Seizures in Children: More Severe Seizures

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Seizures in Children:  More Severe Seizures

 

Transcript:

 

Guest:  Dr. Bernie Maria - Pediatrics

Host:  Dr. Linda Austin – Psychiatry

 

Dr. Linda Austin:  I’m Dr. Linda Austin.  I’m talking with Dr. Bernie Maria who is Professor of Pediatrics and Neurosciences.  Dr. Maria, we talked a couple minutes ago about febrile seizures.  Let’s talk, now, about the next most serious form of seizure.  What would that be?

 

Dr. Bernie Maria:  Well, when children are having seizures for no apparent reason, it’s what we call, unprovoked, and they’re having recurrent seizures, they’ve had two or more on a different day, that is technically what we call, epilepsy.  And when a child has had a single seizure that’s unprovoked, only half will have a second or develop epilepsy.  But if they have a second seizure within six months, they have an 80 percent or greater chance of having more.  So, it’s at that point in time that we want to intervene with medication to bring the seizures under control.  So, success is measured in terms of not having any further seizures and not changing the child, in terms of personality, sedation, and the like.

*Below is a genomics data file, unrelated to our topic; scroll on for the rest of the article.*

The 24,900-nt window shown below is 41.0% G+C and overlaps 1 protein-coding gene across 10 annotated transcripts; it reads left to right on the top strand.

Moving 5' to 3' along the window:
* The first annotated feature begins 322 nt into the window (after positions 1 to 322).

Dr. Linda Austin:  Now, most folks know that all seizures are not alike.  What are some of the different types of seizures that children commonly have?